The Police, Culture Club and, more recently, Ace of Base have all scored big by borrowing from reggae, but the genre's Jamaican artists still don't get their due. The late Bob Marley, undisputed king of reggae, never even had a hit U.S. single of his own, and today reggae performers like Ini Kamoze and Shaggy either have to make radio-friendly concessions or label their jams dancehall to get pop play.
Kamoze expertly played the crossover game on last year's "Here Comes the Hotstepper," a slight dancehall entry that rode the "na na na na na" hook from Wilson Pickett's "Land of 1000 Dances" to No. 1. Now he returns with some equally punchy, and less annoying, hard hitters. If you think the title of his fine new album, Lyrical Gangsta (EastWest/Elektra), implies rap, you're not far off. With his sharp, staccato arrangements and reedy, singsongy deliver, Kamoze often comes across like a hip-hop singer toying with Rasta patois, and the way the bass lines boom as he condemns corrupt cops on "Hole in Ya Head" makes him sound like reggae's Sun Splash festival in the hood.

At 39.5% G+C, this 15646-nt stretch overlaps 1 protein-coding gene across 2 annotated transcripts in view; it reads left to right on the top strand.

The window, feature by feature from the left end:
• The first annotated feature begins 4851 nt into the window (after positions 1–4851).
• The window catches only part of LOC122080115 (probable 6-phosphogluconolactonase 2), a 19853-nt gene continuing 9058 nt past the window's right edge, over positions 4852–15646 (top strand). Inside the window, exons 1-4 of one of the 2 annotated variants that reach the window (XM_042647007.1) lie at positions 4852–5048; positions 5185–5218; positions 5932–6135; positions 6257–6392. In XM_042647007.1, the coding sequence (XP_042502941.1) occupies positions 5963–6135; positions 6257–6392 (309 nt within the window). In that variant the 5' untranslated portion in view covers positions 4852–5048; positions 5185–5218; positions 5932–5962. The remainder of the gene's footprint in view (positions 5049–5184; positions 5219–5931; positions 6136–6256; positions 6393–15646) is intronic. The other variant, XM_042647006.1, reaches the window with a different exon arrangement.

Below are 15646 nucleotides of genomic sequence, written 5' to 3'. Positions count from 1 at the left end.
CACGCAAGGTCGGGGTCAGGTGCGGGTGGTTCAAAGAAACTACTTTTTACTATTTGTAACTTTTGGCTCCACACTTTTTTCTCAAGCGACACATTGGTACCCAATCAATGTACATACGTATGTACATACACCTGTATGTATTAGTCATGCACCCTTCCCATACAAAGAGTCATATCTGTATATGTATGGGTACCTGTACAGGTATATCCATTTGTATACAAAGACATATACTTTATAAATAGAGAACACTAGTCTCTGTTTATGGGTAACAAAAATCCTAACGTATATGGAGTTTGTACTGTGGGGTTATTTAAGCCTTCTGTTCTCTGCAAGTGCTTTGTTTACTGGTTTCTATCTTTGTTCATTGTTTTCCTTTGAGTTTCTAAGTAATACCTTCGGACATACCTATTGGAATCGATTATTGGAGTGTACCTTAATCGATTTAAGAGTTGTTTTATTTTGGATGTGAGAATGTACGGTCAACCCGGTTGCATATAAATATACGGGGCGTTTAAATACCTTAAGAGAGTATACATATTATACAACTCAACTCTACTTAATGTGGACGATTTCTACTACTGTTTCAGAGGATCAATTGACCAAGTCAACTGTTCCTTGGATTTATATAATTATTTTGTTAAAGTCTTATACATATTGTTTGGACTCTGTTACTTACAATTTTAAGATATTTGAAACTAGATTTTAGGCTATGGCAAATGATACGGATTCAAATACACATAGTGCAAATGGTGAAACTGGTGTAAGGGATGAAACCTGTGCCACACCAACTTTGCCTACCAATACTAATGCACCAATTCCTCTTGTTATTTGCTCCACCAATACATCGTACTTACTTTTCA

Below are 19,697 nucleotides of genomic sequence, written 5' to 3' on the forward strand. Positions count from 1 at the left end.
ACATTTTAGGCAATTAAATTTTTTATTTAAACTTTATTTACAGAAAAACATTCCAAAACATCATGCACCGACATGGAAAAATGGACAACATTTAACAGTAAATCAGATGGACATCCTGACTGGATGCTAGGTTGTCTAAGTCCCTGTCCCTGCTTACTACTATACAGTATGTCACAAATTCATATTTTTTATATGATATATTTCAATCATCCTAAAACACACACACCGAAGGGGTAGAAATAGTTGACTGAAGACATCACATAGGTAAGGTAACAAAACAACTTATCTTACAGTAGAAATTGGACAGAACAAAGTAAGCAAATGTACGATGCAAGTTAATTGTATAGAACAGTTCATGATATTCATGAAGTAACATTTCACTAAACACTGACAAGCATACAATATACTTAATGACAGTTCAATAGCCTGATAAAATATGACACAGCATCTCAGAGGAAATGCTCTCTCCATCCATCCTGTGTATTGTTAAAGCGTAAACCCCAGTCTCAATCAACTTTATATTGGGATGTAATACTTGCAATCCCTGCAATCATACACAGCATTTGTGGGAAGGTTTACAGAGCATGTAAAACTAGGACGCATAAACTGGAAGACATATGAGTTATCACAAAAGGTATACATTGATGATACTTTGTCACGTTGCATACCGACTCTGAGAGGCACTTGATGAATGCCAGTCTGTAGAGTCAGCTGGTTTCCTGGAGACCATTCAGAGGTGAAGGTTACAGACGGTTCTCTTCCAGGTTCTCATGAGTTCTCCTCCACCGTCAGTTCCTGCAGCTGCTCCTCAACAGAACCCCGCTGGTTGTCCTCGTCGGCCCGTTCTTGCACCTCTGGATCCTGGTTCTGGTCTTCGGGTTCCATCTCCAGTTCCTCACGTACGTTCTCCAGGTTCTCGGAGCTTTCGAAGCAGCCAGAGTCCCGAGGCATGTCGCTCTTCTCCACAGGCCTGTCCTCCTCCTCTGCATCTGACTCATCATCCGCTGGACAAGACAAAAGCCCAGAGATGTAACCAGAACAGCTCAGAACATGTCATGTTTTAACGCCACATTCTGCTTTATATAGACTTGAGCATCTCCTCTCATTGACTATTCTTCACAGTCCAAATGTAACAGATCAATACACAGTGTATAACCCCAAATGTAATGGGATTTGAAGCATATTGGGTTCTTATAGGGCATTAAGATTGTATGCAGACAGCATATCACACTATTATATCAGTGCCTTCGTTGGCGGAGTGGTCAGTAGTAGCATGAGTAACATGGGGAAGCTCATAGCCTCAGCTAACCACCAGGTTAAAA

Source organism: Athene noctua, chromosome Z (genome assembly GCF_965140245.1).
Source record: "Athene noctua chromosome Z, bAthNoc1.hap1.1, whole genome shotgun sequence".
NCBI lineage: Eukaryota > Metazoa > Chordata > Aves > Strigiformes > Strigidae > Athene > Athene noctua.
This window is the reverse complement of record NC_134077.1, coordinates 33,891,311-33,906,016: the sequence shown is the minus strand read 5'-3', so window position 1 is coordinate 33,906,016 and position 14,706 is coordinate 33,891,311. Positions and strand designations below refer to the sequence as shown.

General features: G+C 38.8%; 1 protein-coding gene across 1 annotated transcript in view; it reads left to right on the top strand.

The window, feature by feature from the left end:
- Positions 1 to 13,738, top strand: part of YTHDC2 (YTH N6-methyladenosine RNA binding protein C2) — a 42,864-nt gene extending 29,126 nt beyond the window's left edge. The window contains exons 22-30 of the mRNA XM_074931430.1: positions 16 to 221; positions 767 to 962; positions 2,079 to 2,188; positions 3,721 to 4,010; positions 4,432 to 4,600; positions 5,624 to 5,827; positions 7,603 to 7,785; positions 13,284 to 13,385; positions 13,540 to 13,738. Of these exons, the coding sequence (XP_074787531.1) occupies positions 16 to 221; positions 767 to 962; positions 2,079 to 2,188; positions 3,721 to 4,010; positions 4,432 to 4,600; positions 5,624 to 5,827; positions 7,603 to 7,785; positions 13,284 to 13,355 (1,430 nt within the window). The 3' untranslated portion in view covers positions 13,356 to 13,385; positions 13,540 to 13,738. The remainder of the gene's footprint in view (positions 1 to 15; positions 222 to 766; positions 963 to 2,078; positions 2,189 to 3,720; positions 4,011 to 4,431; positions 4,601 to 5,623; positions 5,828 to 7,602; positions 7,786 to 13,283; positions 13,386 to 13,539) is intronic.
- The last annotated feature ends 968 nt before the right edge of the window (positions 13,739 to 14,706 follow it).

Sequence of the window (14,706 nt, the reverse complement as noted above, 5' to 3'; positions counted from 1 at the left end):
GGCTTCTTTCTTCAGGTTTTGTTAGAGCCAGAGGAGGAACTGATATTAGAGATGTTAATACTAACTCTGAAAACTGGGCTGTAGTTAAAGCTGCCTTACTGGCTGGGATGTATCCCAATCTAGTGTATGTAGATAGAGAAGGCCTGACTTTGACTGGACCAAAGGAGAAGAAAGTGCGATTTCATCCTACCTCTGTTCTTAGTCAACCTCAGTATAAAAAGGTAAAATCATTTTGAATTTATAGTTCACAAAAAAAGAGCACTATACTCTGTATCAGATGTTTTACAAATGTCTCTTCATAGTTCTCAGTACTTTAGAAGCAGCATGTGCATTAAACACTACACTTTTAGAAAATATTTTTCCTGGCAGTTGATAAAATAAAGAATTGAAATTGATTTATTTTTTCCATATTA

Shaggy's second album, Boombastic (Virgin), is more like the real reggae thing—the raw title song is the style's most uncompromising Top 10 trip yet—but the now dreads-less dancehall deejay also has some crossover tricks up his sleeve. Tunes like "In the Summertime" and "The Train Is Coming" stick some straight-up soul into the mix, highlighting several back-up singers whose smooth R&B crooning occasionally threatens to make Shaggy sound like a guest player on his own album. Despite that, the genre-blending technique is a successful tactic that culminates in "Jenny," a funny, pop-coated nugget that still manages to stay close to Shaggy's reggae roots.